There was even a time when I was working to try and help Ray Harryhausen to get his dream project of WAR EAGLES off the ground.  It's still a film I'd love to see get made - exactly as written.  

I found myself obsessed with Gustave Dore because of Ray.   

That I got to bring Ray to Austin and screen KING KONG and talk with Ray about that film with an audience...  it was too good.   Everytime I met and did something with Ray - I was in awe.   The DragonCon panel I did with Bradbury, Harryhausen and Harlan Ellison was and remains one of my greatest memories, but getting to bring Ray to Austin and to screen the 1933 KING KONG with him - and to do that Q&A...  it was just heaven.  Ray discussed how seeing that film changed his life instantly and forever for the better.   Moderating the Q&A was great.   Afterwards, we all went over to Rodriguez's GRINDHOUSE set - where Tarantino was celebrating his birthday on set.   That was March 27th, 2007.   Since then, I'd had a couple of phone conversations - but mainly updates through mutual friends.

Right now - after writing about Ray and some of the memories I have with him - I'm struck by the wonderful gift Ray gave me.     The ability to see what isn't there.  Ray made his films out of a frustration with the times he was living.   He'd watch Douglas Fairbanks in THIEF OF BAGDAD, but they'd skip his favorite, most fantastical parts of the story.   He'd go see ONE MILLION YEARS B.C. and be frustrated by iguanas with fins.   Instead of focusing on bitching, he focused on creating the visions he always wanted to see.

Ray wanted people to see and believe in the impossible.   The bigger than life.   He understood that legends could be improved for film - that is why TALOS grew in stature and magnificence.   

TALOS.  Talos is precious to me.   From Ray's amazingly restrained animation to the mind blowing sound mixing and Herrmann score.   It lives in my imagination constantly.   When my father started his own Bronze Foundry as a boy, he called it TALOS FOUNDRY.   And my wife and I have agreed to name our first boy TALOS.   Yeah, she rules.

Here at the end of this rambling love letter I'm at peace, in fact now...  I'm smiling.

When a hero dies, it's easy to be angry.  At one point I tweeted that I didn't want to write this obit, that all I wanted to do was break stuff and scream.   But as I organize my mind and memory - as I remember the first time my nephew at age 3 sat next to me and watched 20 MILLION MILES TO EARTH - and as I saw him cry as Ymir was blown off the top of the Coliseum...  Well - it was the first time that I knew...  My nephew was awesome.   Harryhausen made him cry for the Baby Venusian that was doomed to grow and be misunderstood by a fire-first American military.   That the boy didn't cheer the death of the monster, but mourned it.   That's important.   That's Tim in Crichton's JURASSIC PARK when the T-Rex gets gunned down.   That's the key bit of empathy that we need to love our monsters and to see them for everything they could have been...   Had we not mucked it all up.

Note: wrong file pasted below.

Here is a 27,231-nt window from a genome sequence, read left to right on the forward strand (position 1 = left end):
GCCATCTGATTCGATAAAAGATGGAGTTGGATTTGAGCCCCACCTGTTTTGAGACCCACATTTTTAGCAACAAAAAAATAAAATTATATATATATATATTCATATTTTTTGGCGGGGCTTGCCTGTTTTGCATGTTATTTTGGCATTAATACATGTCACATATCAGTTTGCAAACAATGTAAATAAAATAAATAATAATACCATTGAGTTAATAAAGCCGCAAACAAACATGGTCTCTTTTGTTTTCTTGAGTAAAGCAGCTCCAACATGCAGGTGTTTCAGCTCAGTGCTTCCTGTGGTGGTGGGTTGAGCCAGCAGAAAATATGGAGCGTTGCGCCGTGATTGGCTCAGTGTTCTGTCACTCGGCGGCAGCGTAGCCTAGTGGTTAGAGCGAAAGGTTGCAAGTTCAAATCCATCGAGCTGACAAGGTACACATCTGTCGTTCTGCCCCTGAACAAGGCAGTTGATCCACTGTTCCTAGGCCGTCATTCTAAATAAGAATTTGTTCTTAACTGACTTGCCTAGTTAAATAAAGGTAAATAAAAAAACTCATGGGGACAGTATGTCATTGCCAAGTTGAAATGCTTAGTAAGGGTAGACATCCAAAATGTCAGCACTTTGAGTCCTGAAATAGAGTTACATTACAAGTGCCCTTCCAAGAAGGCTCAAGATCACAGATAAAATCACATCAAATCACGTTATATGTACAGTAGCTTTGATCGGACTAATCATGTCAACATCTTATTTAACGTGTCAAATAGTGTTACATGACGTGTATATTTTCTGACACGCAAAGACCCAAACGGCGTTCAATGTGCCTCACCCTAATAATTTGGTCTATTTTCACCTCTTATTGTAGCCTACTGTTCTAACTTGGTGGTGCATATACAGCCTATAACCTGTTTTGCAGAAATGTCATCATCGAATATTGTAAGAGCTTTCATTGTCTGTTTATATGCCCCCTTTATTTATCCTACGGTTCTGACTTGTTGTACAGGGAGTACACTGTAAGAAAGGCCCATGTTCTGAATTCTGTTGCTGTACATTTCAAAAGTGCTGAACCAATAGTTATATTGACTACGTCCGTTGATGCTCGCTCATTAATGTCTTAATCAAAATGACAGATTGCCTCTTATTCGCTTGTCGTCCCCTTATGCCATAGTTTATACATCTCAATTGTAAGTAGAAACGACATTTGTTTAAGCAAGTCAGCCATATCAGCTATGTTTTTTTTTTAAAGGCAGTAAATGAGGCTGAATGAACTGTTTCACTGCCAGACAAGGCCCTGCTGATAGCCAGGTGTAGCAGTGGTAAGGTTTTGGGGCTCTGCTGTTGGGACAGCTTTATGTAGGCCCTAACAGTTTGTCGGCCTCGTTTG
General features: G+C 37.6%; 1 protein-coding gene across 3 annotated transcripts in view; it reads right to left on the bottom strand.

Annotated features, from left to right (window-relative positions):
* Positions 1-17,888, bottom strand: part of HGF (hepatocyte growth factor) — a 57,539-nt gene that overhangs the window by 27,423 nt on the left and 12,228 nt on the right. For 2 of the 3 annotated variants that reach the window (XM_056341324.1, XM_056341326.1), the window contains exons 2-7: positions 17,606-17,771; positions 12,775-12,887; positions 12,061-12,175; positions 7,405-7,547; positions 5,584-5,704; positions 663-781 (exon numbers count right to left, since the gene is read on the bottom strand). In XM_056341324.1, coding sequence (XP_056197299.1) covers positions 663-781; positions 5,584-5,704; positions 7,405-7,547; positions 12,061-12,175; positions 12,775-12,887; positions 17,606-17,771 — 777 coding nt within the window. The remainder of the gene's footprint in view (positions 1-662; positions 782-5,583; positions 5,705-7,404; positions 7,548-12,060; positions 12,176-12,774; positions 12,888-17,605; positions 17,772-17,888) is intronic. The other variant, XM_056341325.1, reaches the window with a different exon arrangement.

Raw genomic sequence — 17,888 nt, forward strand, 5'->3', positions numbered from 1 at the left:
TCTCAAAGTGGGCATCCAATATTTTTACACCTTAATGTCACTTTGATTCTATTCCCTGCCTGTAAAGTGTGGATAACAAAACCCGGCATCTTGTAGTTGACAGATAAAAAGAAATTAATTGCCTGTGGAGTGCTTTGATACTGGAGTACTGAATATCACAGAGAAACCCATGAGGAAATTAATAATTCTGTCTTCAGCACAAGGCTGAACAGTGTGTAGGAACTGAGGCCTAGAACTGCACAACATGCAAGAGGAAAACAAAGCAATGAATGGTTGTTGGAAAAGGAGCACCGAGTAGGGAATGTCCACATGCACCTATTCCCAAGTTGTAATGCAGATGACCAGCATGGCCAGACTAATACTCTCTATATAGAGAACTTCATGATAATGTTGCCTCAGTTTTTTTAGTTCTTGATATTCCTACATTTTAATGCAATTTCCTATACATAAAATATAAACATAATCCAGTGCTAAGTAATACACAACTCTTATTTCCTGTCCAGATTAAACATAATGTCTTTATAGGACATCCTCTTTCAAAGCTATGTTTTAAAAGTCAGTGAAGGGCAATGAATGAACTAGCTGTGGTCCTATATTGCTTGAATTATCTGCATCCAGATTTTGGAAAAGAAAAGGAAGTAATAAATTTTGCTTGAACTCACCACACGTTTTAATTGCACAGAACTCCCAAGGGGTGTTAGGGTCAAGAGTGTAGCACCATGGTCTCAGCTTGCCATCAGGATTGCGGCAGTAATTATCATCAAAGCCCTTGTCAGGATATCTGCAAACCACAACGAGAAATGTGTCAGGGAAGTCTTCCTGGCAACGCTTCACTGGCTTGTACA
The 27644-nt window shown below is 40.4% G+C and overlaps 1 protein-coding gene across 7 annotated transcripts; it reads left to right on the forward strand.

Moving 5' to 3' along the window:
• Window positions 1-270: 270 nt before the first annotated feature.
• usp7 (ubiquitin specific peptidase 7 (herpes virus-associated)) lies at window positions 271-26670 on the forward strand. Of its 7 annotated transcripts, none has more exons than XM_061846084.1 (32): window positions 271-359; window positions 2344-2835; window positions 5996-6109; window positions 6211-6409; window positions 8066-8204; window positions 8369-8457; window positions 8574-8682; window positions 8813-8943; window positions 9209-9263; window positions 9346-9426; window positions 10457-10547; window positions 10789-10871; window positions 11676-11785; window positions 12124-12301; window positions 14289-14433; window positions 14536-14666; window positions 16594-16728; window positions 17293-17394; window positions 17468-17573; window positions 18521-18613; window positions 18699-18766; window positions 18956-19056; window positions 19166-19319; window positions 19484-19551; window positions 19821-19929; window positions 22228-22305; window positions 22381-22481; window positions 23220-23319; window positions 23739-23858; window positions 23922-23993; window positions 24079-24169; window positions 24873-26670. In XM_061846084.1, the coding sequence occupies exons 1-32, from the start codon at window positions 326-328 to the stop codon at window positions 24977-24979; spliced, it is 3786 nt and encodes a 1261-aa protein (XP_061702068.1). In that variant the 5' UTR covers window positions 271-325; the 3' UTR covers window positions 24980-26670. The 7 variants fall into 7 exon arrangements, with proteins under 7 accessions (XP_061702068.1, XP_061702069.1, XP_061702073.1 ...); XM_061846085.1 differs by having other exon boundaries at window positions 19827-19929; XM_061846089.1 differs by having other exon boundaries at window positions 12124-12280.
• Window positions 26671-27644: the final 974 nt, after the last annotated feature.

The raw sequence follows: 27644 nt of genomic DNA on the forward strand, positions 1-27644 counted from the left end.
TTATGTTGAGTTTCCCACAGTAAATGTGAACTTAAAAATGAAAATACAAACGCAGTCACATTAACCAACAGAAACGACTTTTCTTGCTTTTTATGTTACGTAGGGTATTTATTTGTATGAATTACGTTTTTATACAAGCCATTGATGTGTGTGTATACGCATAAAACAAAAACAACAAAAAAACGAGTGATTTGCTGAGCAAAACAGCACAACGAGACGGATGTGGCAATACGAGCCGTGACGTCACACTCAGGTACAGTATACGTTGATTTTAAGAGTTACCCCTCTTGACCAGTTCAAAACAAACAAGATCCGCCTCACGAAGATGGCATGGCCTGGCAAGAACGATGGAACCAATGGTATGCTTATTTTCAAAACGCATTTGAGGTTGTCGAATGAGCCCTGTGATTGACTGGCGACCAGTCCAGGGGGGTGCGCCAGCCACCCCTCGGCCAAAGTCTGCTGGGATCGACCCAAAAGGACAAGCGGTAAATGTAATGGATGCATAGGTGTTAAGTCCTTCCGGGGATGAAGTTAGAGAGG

Ray has given me a connection with generations older and younger than me.   And he always will.  He's a part of all film geeks lives, whether they acknowledge it or not - and it's our duty to get them to acknowledge it.  

As I scan my eyes about my room and see the warmth that I feel from the Beast from 20,000 Fathoms or the joy of Ray's Medusa...  as I think about the wonder of Mighty Joe Young or the magic of the lamp from 7th Voyage.   Or as I listen to Miklos Rosza's brilliant music and can see clearly in my mind, that technocolor cave from Golden Voyage of Sinbad...   Or if I think about the time Dad & I bought the Dodge Durango - and called it the ARGO because of the Ram Head embossed on everything and drove across this country with my nephew as Herrmann's ARGO sailing theme boomed...   

Ray Harryhausen is alive in me and everyone he ever touched - be it a gracious and warm handshake or his love of dinosaurs and fantasy.    Harryhausen and Bradbury taught us that we can be children for a lifetime.   A sense of fair play and a joy of discovery.   We are all so lucky to have lived in the wake of such genius.  He gave odd children that only made sense of the world through Ray's fantasies...  he gave us a collective playground to imagine in.  He never wanted to give a child a nightmare, he wanted to give them dreams.  He succeeded beyond his wildest imaginings.   The world is infinitely better for his being a part of it.

Now, let's pass all that he gave us to all that we meet.

Ray Harryhausen will live forever.

Yes, I did wear my Banana Shirt when I hosted the 2007 screening of KING KONG with Ray - and it made him smile!

I chose to always honor Ray if given the slightest excuse. Here's me and Phil Tippett doing a whole episode of last year's show on the awesome of Ray Harryhausen: